Goodbye Nonstops, Hello Layovers!

The recent surge of nonstop flights from Austin started rolling backwards yesterday with the announcement that American Airlines is cutting its nonstops to Seattle, Orange County, Calif. and Raleigh/Durham, N.C. as of Sept. 3.

With the Wright Amendment dust-up more or less settled, American is also ending its spite-driven nonstops to Dallas Love Field on July 3. If that weren’t enough, Aeromexico is ending its Mexico City service on June 13.

Usual suspects for the rollback include soaring fuel prices and economic uncertainty. Plane size is another possible factor. Keeping an American MD-80 full and profitable on a long, thin route like Austin/Seattle is no small feat. It wouldn’t surprise me to see JetBlue expand upon its Austin "mini-hub" strategy by adding a Seattle run with a smaller E-190, but since that airline is also cutting flights, it probably wouldn’t happen anytime soon.

As for Aeromexico, I think they saw the writing on the wall with this month's much-heralded arrival of VivaAerobus. The low-cost Mexican carrier is advertising introductory fares from Austin to its Monterrey hub and Cancún for as little as $10 plus taxes and fees.

Saturday, May 03, 2008

If the Pillow Doesn't Fit, You Must Acquit

Less than three years after I last served on a jury, Travis County called me back for jury duty and I was selected yet again. I wound up spending Wednesday afternoon, all day Thursday and Friday morning cooped up in a chilly courtroom climatized for three-piece suits. Damn this honest-looking mug of mine.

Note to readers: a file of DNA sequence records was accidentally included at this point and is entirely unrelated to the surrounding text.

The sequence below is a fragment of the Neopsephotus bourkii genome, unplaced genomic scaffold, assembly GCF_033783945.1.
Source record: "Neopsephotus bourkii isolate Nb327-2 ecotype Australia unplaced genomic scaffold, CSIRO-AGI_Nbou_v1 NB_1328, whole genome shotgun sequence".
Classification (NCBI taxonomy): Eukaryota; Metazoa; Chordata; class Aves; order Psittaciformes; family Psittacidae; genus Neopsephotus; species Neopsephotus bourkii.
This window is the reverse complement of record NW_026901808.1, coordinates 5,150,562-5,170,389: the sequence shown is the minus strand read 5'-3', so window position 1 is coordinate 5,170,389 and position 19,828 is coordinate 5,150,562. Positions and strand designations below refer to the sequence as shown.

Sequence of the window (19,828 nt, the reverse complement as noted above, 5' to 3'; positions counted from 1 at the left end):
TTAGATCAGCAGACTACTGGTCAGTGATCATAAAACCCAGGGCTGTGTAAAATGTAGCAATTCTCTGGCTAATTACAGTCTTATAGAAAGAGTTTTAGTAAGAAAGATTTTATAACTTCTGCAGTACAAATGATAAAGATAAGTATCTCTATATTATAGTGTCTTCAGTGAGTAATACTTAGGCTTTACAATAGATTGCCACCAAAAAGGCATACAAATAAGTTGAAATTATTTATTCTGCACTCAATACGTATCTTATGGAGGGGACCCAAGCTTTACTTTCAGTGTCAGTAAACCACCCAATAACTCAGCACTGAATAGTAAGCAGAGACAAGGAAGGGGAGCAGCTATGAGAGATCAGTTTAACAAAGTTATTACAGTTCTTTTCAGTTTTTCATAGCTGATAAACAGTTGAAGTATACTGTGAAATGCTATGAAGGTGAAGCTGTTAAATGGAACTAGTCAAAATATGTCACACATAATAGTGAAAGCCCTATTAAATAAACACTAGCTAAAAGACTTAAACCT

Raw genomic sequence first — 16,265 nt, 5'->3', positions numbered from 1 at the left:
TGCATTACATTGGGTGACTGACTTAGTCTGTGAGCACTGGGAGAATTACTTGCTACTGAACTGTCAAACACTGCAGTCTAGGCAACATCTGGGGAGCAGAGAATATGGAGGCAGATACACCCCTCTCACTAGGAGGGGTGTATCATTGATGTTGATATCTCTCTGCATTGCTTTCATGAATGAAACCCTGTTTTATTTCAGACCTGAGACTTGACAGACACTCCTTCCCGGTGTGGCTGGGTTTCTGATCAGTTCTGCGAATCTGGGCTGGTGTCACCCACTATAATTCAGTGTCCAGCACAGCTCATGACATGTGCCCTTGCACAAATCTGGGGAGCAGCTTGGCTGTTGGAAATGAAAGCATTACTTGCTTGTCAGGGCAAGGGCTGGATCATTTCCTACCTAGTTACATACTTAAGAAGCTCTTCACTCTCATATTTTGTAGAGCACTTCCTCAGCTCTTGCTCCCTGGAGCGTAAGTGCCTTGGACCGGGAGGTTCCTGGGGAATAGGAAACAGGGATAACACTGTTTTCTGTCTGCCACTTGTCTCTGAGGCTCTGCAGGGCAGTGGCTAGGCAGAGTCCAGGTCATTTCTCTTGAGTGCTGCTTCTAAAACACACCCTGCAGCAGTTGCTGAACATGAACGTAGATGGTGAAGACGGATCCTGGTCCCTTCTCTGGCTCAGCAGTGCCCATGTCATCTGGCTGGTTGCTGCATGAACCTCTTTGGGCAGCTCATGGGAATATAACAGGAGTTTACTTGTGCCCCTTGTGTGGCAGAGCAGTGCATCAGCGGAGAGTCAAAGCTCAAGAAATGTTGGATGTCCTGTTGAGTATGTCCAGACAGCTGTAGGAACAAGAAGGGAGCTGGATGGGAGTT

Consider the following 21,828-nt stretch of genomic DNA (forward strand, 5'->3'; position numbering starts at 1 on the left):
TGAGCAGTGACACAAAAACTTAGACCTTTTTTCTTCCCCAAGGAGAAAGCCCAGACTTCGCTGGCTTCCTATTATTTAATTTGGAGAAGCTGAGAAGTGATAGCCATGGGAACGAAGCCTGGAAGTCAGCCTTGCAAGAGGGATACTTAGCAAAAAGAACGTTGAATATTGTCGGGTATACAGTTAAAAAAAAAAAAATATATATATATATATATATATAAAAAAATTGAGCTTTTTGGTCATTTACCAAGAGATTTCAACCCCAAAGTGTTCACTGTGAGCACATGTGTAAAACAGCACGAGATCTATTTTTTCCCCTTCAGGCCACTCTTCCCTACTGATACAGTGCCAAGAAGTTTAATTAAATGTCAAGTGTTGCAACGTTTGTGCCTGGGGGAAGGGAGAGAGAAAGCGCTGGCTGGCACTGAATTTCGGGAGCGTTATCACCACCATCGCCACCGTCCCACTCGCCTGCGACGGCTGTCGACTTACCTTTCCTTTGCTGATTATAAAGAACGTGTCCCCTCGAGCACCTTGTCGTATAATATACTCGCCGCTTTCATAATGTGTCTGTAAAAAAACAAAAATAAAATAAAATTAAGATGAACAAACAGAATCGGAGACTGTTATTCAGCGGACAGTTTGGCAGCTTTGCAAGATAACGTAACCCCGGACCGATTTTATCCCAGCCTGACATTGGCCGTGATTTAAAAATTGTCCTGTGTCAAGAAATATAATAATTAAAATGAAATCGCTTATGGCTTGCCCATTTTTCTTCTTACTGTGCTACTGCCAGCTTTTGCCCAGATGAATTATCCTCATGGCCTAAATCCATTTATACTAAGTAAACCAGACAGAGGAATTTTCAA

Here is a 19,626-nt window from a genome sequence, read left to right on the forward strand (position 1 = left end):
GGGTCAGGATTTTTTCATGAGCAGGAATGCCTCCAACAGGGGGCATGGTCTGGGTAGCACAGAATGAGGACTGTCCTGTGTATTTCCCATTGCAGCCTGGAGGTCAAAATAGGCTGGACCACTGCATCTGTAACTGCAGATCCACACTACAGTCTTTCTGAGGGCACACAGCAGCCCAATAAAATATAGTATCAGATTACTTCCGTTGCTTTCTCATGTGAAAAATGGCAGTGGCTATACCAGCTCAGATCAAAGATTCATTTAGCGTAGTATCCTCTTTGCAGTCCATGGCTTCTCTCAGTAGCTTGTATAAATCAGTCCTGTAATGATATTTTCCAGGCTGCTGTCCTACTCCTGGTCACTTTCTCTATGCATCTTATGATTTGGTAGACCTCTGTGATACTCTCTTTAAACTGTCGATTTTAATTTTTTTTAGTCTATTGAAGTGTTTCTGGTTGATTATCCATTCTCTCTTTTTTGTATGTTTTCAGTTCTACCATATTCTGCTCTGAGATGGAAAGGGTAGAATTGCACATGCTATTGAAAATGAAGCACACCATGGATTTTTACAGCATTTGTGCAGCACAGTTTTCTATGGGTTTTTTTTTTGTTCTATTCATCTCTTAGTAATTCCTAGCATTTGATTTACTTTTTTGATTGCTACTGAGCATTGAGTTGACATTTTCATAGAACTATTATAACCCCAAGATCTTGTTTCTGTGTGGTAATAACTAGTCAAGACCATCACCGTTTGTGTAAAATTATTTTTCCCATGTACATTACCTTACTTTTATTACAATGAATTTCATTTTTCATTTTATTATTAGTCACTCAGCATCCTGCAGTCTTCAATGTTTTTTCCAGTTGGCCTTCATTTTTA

Some folks say they wouldn't want a trial by jury because your fate is being decided by 12 people (or six in this case) who were too stupid to get out of jury duty. Despite all the problems with our system of justice, I'm still a bit of an idealist about jury duty. I wouldn't lie to get out of it in the absence of dire economic hardship because I think serving on a jury is a quintessential American experience. It's absolutely a pain in the ass, but so is going to Disneyland.

We were deciding a 2004 theft case in which an interior designer allegedly stole pillows from a local globe-girdling furniture store I won't name here. The specifics of the case weren't all that interesting, but the designer had once worked for Vanilla Ice and the ridiculous, overpriced furniture at the store in question was the source of great amusement to Kate and I during a Saturday browsing tour months ago.

As it was, the state's case fell laughably short of beyond a reasonable doubt and the store owner's haughty, inconsistent testimony did her cause way more harm than good. The defendant had no previous criminal record and has been employed at another furniture store since 2004. I couldn't help but wonder if the state's attorneys actually wanted to lose.

It took us about 20 minutes to return a not guilty verdict. As foreperson, I got to stand up and read the verdict to the judge. The defendant's response was quite emotional. Even though the alleged theft was only a Class B Misdemeanor, as a licensed designer, a conviction would've jeopardized her career. I would've found her guilty had the evidence supported such a verdict, but I was really glad I didn't have to.